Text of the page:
Coroners Review Team and Work-Related Deaths
Key points relating to Work-Related Deaths
There will continue to be inquests into 'Work-place'
Currently, all formally reportable work-related deaths
will have an inquest. The Consultation document published
in .... suggested that there would be no automatic
inquest. It stated:
consider that there should be a strong presumption
in favour of public inquests into all deaths of
prisoners, people compulsorily detained under
Mental Health Act powers, and at the hands of
the law and order services. It is not so clear
that deaths in some other categories should automatically
be investigated in formal public inquests.
particularly have in mind cases in which people
take their own lives, deaths on the road, deaths
from occupational disease and accidents at work.
These are all categories of deaths which some
coroners have themselves mentioned when asked
if there were some inquests which they think less
useful than others, or less suitable for automatic
formal judicial investigation in public.
chapter 7 of the final report makes clear that there
will be inquests into
traumatic work-place death in which industrial process
or activity is implicated"
is not clear however what the Review team mean by:
'Work Place' death
Does it include members of the public who
die as a result of workplace activities?
process or activity'
about agricultural or service sector deaths
where an 'industrial process or activity'
is not involved but do involve workplace activities?
present there are inquests into all 'work-related'
deaths involving either workers or members of the
inquests into workplace deaths that take place
final report states that there would be no automatic
right for an inquest if the death takes place abroad
- which at present there is. The report states at
chapter 21, para 66:
should be discretion, to be exercised on reasonable
grounds, over whether to hold a public inquest when
a UK resident dies abroad and the body is repatriated
into England or Wales, and the circumstances of
the death are unclear or otherwise needing explanation.
The circumstances most likely to justify public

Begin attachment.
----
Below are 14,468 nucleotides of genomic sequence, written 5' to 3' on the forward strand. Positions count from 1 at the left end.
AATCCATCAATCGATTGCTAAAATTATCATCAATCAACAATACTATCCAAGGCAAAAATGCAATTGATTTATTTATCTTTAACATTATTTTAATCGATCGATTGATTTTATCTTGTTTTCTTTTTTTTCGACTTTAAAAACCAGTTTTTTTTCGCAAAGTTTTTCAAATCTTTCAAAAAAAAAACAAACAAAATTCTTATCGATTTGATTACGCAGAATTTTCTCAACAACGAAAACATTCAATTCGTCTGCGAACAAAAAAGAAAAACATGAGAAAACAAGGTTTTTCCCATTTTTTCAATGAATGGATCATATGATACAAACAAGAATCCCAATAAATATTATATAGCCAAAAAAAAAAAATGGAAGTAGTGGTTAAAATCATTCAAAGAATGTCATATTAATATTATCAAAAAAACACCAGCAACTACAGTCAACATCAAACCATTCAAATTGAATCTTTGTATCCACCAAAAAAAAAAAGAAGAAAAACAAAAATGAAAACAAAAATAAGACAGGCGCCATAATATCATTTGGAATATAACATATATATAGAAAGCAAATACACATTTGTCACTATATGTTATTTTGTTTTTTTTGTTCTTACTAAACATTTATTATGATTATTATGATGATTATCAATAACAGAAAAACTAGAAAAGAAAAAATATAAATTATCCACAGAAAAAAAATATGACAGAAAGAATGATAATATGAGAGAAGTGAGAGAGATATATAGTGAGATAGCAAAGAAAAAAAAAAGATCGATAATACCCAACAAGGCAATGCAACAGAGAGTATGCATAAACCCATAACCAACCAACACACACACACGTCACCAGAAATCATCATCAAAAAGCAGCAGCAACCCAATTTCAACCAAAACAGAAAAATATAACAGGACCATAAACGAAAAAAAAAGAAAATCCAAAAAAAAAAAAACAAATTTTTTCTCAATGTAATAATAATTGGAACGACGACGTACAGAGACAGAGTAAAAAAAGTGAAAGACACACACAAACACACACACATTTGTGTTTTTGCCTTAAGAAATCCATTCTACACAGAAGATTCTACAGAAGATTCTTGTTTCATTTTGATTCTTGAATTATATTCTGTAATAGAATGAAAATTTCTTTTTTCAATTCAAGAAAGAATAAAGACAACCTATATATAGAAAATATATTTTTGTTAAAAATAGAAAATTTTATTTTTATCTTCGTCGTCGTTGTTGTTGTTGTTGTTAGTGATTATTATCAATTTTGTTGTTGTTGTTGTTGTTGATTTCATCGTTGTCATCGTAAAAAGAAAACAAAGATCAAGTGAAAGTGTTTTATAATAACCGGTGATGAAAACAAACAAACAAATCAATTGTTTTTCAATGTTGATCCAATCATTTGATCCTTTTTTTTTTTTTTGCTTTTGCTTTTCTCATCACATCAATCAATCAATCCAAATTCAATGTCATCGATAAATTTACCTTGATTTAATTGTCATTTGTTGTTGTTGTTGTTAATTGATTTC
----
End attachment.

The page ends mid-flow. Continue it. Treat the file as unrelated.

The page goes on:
inquests are (a) where there are issues about the
precautions take or the plans made by the domestic
organisers or collective trips abroad, particularly
for children and young people and (b) there are
mass disasters abroad with significant loss of British
shall be no juries present at workplace inquests
final report states that juries should only be involved
"someone compulsorily in the care of the state
has died in unclear circumstances, or where a death
may have been caused by agents of the state ...
and in other cases which fall within Article 2 of
the European Convention on Human Rights but not
in other cases" (Chapter 9, para 51 and 2)
will be specialist coroners set up to deal with
final report states that:
the new national coroner jurisdiction are set up
investigation of workplace deaths should be regarded
as a specialist function on which expertise would
be concentrated in one coroner in each of the new
coroner areas or perhaps even one coroner in each
region. A similar specialisaion should be encouraged
in a small number of coroners officers."
Health and Safety Executive and other regulatory
bodies should give reasons to families if they
decide not to prosecute following a death
Health and Safety Executive and the other enforcement
agencies should consider how far they might follow
the practice of the CPS in cases involving a death
and offer bereaved families an opportunity to give
a view of whether they should prosecute and explain
their decisions to families"
is an important new proposal. The CCA has been involved
in discussions with the HSE about their policy on
providing detailed reasons to bereaved families
of the nature of the inquiry undertaken by Coroners.
This will effect all deaths, not just workplace
30 and 31 of Chapter 21 states:
outcome of the inquest should be primarily a factual
account of the cause and circumstances of the death
and an analysis of whether there were systemic failings
which had they not existed might have prevented
it, should in suitable cases examine whether there
was a real and immediate risk to life and whether
the authorities took, or failed to take, reasonable
steps to prevent it.
The analysis should include the regulatory or safety
regimes designed to protect people from risk in
the circumstances of the death, and wither or not
they were properly observed or were, so far as the
evidence shows, adequate.
will be no verdicts given after the inquest. This
will effect all deaths, not just workplace deaths.
There will instead be 'narrative verdicts'.
CCA contact details: 020 7 490 4494 or